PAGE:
This matter having been opened to the Court upon Motion by Susanna J. Morris, Esq., attorney for General Star Indemnity Company ("General Star") seeking leave to intervene in the above captioned matter pursuant to FED.R.CIV.P. 24 in order to protect General Star's interests with respect to any coverage dispute which might arise between General Star and its insured, Defendant Warren Hills Regional Board of Education ("Warren Hills"); and General Star arguing that due to the exclusions contained in the General Star policy, serious coverage questions exist, which might limit or deny coverage for Plaintiffs' claims in this matter (see General Star's School Board Legal Liability Policy at § VIII. Exclusions, ¶¶ 2, 8, 11, 14 & 21); and General Star further arguing that the New Jersey Supreme Court has approved the practice of an insurer participating in a liability trial with respect to jury questions so as to distinguish between covered and uncovered claims; and General Star further arguing that it is seeking to intervene for the limited purpose of participating in the trial with respect to any coverage questions which may arise and to proffer special interrogatories to the jury so as to permit General Star and its insureds to discover the basis and reasons for any damage awards; and General Star further arguing that if permitted to intervene, its involvement in the trial would not even be disclosed to the jury since its counsel will only be involved in conferences with the Court, including the charge conference; and General Star further arguing that FED.R.CIV.P. 24(b)(2) allows for permissive intervention "when an applicant's claim or defense and the main action have a question of law or fact in common;" and General Star further arguing that as evidenced by the reservation of rights letter sent to Warren Hills and by Mr. Zaiter's Certification, serious coverage questions exist with regard to a number of Plaintiffs' claims and, as such, General Star's future defense of these disputed coverage issues has questions of fact in common with the main action; and General Star further arguing that as required in cases where permissive intervention is sought, there is an independent basis for jurisdiction here as the amount in controversy exceeds the sum of $75,000 and General Star is incorporated in the State of Delaware and domiciled in Stanford, Connecticut; and General Star further arguing that given the above stated facts, the requirements of diversity jurisdiction are met; and General Star further arguing that Broscious & Fischer, P.C., the law firm General Star retained to defend Warren Hills, cannot protect General Star's interests because said law firm owes Warren Hills a duty of loyalty and therefore is not in a position to propose special interrogatories to the jury that seek to identify the basis for any damages awarded; and General Star further arguing that should it be permitted to intervene for the purposes described above, Warren Hills should not be allowed to assert a cross-claim against General Star as through its proposed intervention, General Star is not attempting to litigate any coverage issues that may arise, but rather is simply trying to ascertain the basis for any damages awarded to Plaintiffs; and Warren Hills having opposed this Motion; and Warren Hills arguing that General Star is not entitled to intervention of right as General Star does not meet the requirements of FED.R.CIV.P. 24(a)(1) or 24(a)(2); and Warren Hills further arguing that intervention of right is also inappropriate because General Star's application to intervene is untimely as it was made nearly four years after Plaintiffs filed this litigation and at the conclusion of all discovery and dispositive motions, because General Star's interest in the outcome of this matter is adequately represented by Broscious & Fischer, P.C., and because General Star has failed to demonstrate how a disposition in the main action will impair or impede General Star's ability to protect its interest; and Warren Hills further arguing that General Star is not entitled to permissive intervention under FED.R.CIV.P. 24(b)(2) as General Star's Motion does not have a claim or defense that has a question of law or fact in common with the main action; and Warren Hills further arguing that while the main action in this case involves constitutional challenges brought by Plaintiffs against Warren Hills challenging Warren Hills harassment and dress code policy both on its face and as applied to Plaintiffs, General Star's claim is one of contract interpretation involving coverage issues, and, as such there is no commonality between the main action and General Star's facts or defenses; and Warren Hills further arguing that because permissive intervention is implicated, General Star would have to demonstrate separate jurisdictional grounds for what is clearly a state action before it is allowed to intervene; and the Plaintiffs having responded to General Star's Motion; and the Plaintiffs arguing that General Star should be permitted to intervene in this matter as having all parties before the Court will allow the Federal Rules' objectives to be achieved, including FED.R.CIV.P. 1's objective of reaching a "just, speedy, and inexpensive determination [in] every action;" and the Plaintiffs further arguing that General Star, if permitted to intervene, should be subject to Defendants' cross-claim; and the Court finding that pursuant to FED.R.CIV.P. 24(b)(2), "[u]pon timely application anyone may be permitted to intervene in an action . . . when an applicant's claim or defense and the main action have a question of law or fact in common;" and the Court finding that whether to grant permissive intervention under FED.R.CIV.P. 24(b)(2) is a decision that lies within its sound discretion (see Brody v. Spang, 957 F.2d 1108, 1124 (3d Cir. 1992)); and the Court further finding that given the coverage issues, General Star's defense has questions of fact in common with the main action (see Fidelity Bankers Life Insurance Company v. Wedco, Inc., 102 F.R.D. 41, 44 (D. Nev. 1984)); and the Court further finding that given the limited purpose for which General Star seeks to intervene, allowing intervention will not unduly delay the adjudication of this matter, nor will it unduly prejudice the rights of Warren Hills as the jury will not know of General Star's participation in the trial and the special interrogatories proffered by General Star will not necessarily be submitted to the jury (see id.; see also Plough, Inc. V. International Flavors and Fragrances, Inc. 96 F.R.D. 136, 137 (W.D. Tenn. 1982)); and the Court further finding that there is an independent basis for jurisdiction over the proposed intervention, as General Star appears to meet the requirements of diversity jurisdiction; and the Court further finding that the possibility of avoiding relitigation of the same issues weighs strongly in favor of permitting intervention; and the Court having considered this matter pursuant to FED.R.CIV.P. 78, and for good cause shown,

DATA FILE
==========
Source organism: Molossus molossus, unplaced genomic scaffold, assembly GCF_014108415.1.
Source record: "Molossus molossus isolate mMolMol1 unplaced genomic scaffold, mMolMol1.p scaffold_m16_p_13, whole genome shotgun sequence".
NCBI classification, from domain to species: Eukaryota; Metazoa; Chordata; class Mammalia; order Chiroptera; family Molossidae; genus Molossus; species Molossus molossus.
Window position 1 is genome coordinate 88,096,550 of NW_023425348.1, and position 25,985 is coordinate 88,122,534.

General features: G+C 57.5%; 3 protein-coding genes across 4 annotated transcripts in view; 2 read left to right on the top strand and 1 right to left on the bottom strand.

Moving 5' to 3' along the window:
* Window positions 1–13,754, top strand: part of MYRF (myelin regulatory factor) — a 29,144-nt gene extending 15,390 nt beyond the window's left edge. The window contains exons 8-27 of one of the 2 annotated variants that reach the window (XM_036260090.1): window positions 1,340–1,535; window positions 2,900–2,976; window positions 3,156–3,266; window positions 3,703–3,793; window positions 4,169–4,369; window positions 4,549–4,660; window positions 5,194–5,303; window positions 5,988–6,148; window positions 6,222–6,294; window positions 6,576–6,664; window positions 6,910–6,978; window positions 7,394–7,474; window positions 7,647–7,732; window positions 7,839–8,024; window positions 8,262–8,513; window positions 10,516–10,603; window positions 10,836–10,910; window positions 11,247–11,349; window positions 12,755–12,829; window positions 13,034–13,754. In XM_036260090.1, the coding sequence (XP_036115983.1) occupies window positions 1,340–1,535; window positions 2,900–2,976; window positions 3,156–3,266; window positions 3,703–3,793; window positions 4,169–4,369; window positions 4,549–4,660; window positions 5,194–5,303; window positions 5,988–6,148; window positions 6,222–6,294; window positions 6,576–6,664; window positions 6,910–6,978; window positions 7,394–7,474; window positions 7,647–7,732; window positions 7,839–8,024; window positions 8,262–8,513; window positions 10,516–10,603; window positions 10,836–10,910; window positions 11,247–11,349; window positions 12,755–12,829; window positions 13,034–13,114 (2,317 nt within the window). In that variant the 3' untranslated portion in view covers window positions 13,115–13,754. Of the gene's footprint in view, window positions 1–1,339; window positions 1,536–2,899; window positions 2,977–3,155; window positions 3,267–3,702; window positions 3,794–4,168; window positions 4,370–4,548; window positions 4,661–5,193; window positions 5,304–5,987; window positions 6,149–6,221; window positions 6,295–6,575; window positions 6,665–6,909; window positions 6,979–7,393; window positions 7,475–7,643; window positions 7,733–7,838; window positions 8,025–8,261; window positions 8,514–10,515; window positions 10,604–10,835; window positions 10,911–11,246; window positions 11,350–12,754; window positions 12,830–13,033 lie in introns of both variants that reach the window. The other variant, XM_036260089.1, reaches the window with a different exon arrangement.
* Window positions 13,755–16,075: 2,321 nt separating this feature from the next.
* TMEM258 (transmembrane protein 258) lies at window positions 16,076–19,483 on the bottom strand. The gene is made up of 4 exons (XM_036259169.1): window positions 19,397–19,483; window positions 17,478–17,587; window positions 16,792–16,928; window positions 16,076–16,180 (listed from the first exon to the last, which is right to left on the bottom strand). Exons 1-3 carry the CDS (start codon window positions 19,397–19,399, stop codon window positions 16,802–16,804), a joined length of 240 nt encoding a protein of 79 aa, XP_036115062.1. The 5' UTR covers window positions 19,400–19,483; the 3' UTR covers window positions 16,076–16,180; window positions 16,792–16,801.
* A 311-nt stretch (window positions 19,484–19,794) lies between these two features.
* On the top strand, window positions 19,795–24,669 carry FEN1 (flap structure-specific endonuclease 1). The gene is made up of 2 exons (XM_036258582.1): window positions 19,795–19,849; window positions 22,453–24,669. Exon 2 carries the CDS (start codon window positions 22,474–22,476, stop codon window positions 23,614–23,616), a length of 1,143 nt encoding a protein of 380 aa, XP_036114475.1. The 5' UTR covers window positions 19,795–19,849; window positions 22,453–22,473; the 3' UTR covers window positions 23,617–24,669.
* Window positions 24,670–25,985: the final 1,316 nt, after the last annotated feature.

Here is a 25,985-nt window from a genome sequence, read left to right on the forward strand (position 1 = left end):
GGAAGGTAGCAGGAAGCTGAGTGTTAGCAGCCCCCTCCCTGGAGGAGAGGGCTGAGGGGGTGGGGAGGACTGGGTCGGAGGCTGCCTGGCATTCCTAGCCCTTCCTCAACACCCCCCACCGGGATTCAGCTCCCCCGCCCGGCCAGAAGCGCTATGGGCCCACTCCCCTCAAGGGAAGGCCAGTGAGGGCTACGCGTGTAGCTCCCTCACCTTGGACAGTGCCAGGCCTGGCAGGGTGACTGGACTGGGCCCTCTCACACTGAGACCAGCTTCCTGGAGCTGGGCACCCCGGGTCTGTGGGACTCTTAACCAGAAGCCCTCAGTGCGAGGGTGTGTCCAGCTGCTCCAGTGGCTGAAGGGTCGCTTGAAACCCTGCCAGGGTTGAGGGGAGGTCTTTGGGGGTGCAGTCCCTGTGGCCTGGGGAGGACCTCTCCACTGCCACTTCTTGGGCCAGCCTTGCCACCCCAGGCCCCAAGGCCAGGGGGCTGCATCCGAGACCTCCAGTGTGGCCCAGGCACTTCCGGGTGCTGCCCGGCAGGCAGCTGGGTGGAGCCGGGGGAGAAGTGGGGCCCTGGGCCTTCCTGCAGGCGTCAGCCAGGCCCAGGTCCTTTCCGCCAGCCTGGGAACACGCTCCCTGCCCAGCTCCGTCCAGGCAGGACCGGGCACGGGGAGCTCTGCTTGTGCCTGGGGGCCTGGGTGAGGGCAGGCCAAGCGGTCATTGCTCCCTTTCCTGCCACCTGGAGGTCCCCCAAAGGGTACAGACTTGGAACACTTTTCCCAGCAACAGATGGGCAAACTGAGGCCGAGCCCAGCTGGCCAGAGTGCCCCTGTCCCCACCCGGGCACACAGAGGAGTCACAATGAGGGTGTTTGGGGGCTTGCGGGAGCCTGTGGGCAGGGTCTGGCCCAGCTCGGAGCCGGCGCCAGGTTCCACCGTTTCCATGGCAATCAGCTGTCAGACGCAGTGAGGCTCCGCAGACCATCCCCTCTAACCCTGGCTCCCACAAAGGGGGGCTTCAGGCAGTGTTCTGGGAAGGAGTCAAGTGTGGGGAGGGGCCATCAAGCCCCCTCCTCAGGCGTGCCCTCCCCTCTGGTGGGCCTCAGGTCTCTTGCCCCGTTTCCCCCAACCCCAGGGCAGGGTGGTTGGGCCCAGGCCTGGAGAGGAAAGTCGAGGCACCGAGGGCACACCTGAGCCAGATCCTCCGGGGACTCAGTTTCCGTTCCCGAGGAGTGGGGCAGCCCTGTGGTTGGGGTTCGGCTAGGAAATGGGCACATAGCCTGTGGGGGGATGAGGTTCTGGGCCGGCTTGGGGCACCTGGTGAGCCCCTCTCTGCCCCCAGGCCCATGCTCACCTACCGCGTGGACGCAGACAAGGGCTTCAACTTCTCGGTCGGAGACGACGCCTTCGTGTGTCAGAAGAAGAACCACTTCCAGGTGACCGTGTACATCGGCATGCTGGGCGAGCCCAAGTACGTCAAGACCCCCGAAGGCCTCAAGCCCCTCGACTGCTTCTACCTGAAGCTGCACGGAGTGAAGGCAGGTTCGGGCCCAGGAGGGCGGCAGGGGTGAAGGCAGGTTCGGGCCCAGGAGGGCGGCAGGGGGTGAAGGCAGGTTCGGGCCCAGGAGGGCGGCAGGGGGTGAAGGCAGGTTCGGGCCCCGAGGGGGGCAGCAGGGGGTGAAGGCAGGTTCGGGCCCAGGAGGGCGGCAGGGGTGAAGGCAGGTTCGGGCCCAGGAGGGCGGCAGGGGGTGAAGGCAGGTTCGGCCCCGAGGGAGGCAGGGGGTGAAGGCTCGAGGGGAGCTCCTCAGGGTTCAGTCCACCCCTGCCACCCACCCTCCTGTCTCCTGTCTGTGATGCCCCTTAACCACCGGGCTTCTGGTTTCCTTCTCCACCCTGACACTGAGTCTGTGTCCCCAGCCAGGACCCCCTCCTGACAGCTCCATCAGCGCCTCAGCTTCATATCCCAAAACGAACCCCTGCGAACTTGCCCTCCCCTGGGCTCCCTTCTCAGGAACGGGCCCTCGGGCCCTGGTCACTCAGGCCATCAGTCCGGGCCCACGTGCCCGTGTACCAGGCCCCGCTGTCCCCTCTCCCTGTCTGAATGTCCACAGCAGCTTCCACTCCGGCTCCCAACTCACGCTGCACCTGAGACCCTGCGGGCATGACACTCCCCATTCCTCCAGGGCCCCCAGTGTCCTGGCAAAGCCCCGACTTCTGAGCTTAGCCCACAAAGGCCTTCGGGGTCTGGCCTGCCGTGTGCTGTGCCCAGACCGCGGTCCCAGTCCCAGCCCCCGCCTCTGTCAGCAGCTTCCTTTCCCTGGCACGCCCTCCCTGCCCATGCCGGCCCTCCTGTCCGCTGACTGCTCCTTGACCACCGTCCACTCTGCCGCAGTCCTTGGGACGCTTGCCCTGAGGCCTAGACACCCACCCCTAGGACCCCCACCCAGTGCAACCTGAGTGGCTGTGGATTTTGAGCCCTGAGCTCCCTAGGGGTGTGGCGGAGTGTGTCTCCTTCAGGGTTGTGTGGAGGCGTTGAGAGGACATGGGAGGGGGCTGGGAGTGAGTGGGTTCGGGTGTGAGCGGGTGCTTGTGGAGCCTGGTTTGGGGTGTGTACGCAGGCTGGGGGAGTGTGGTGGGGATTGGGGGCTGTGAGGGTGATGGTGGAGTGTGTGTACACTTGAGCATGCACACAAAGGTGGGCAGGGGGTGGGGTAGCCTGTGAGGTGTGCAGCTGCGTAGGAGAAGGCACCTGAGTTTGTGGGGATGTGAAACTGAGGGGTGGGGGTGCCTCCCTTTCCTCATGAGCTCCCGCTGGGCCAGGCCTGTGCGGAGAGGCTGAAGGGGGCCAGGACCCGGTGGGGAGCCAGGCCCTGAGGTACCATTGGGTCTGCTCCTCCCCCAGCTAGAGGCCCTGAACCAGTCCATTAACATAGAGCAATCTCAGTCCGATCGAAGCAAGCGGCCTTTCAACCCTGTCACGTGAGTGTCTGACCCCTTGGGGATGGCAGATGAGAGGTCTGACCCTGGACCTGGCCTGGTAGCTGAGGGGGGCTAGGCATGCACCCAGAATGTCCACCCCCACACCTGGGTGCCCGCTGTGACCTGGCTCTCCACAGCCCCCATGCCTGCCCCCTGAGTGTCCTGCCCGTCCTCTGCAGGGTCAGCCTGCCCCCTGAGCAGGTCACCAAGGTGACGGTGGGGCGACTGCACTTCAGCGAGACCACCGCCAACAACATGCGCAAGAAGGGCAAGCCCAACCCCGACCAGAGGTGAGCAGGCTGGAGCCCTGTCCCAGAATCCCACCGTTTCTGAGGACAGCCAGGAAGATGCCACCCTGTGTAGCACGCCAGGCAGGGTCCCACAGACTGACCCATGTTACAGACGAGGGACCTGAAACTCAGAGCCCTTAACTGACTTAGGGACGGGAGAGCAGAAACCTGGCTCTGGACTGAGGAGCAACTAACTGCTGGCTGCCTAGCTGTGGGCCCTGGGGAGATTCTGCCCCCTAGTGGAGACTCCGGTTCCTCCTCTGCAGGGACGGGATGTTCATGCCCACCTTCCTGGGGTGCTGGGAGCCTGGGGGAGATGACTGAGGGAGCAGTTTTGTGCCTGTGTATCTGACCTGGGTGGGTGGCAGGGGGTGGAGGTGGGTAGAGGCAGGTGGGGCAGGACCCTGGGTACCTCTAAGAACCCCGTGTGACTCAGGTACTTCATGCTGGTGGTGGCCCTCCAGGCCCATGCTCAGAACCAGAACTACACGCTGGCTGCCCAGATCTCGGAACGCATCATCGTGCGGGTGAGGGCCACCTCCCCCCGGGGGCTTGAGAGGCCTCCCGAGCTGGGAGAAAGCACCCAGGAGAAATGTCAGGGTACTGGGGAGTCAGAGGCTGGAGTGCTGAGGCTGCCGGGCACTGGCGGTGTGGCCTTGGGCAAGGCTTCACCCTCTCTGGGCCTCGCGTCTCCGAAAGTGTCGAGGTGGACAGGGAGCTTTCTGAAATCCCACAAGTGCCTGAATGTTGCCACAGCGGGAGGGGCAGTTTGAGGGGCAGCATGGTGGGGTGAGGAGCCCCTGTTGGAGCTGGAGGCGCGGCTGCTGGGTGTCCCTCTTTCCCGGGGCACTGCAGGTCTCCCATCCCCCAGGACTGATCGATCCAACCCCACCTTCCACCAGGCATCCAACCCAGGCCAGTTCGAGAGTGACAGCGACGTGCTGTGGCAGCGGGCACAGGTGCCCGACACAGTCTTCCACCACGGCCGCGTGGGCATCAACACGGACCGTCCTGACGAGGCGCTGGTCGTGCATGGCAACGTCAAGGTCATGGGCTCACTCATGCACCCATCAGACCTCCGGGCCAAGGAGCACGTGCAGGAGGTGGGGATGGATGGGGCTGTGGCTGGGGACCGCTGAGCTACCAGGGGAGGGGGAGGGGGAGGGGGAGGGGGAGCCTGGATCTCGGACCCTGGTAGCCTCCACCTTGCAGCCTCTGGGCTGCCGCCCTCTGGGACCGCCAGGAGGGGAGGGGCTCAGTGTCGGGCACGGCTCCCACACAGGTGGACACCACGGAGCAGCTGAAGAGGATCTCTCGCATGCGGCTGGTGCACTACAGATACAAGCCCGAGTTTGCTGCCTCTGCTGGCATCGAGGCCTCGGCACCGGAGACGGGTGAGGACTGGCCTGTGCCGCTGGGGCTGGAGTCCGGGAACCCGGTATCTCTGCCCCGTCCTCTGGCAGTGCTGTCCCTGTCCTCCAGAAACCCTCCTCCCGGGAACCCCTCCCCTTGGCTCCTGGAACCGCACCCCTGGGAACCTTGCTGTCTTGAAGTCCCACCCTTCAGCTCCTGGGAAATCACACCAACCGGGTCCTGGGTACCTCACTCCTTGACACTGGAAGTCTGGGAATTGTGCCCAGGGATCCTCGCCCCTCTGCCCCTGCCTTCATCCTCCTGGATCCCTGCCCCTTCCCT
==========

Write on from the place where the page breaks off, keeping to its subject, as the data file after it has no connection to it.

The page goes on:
ORDERED that General Star's Motion to Intervene is GRANTED.
20050609

© 1992-2005 VersusLaw Inc.